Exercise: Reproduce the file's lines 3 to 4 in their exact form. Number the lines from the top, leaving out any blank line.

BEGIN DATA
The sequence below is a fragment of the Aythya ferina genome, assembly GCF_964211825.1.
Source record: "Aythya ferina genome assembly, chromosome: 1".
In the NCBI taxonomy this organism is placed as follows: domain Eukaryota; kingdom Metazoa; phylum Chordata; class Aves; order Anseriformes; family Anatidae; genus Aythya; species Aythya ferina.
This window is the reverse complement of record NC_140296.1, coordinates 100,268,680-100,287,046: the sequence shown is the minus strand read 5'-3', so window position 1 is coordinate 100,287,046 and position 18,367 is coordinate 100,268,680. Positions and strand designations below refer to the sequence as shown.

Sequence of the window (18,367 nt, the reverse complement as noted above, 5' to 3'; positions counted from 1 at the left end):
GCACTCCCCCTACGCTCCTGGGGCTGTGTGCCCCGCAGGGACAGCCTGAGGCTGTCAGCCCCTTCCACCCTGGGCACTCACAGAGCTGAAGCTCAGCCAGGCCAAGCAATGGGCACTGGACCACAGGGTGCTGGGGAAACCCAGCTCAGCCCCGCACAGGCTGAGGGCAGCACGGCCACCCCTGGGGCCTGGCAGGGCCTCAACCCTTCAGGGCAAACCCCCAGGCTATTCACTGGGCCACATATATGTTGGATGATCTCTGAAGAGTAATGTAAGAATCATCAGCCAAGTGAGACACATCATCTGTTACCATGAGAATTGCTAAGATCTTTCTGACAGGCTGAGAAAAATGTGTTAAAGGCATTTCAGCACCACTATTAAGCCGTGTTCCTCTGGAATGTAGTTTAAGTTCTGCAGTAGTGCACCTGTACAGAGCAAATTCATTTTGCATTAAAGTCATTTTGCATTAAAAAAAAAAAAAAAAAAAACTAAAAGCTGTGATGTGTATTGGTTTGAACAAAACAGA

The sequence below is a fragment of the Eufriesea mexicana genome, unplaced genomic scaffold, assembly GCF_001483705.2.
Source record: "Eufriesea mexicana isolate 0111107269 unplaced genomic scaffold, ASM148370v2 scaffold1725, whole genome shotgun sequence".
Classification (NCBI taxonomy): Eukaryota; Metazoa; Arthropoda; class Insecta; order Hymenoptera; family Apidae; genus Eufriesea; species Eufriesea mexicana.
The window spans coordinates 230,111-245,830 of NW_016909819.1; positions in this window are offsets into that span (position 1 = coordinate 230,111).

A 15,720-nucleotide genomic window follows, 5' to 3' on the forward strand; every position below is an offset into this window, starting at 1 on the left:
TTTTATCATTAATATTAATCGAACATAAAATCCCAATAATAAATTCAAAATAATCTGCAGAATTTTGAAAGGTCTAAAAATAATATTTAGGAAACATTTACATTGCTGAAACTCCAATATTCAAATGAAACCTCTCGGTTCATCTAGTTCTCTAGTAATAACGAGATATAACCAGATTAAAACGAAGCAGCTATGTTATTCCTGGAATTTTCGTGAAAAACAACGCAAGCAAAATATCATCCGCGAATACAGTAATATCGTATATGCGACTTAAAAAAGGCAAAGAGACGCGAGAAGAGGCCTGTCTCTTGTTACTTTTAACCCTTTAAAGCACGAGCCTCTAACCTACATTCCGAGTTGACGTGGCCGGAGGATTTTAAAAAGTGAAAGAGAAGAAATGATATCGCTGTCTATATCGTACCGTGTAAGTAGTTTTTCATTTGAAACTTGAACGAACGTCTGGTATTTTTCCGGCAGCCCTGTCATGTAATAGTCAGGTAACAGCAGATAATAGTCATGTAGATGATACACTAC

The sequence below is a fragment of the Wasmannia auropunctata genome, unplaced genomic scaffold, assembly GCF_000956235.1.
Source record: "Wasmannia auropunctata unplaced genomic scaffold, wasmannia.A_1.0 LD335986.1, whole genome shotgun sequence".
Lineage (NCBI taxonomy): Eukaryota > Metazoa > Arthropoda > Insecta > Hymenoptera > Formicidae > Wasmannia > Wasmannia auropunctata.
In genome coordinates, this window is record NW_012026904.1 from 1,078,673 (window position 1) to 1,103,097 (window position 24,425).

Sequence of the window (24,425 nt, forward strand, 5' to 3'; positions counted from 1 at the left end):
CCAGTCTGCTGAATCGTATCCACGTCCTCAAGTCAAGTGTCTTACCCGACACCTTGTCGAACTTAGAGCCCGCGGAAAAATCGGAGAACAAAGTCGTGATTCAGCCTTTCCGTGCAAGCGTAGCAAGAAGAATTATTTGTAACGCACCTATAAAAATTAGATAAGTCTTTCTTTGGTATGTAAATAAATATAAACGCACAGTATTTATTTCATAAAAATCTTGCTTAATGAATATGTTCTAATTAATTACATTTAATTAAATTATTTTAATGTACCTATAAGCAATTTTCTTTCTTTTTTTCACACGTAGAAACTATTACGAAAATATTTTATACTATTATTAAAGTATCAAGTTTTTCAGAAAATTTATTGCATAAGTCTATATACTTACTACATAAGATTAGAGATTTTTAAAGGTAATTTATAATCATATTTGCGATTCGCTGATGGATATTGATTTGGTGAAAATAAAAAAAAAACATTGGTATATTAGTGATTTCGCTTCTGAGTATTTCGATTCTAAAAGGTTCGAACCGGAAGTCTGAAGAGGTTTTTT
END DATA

In the NCBI taxonomy this organism is placed as follows: domain Eukaryota; kingdom Metazoa; phylum Chordata; class Aves; order Anseriformes; family Anatidae; genus Aythya; species Aythya ferina.
This window is the reverse complement of record NC_140296.1, coordinates 100,268,680-100,287,046: the sequence shown is the minus strand read 5'-3', so window position 1 is coordinate 100,287,046 and position 18,367 is coordinate 100,268,680. Positions and strand designations below refer to the sequence as shown.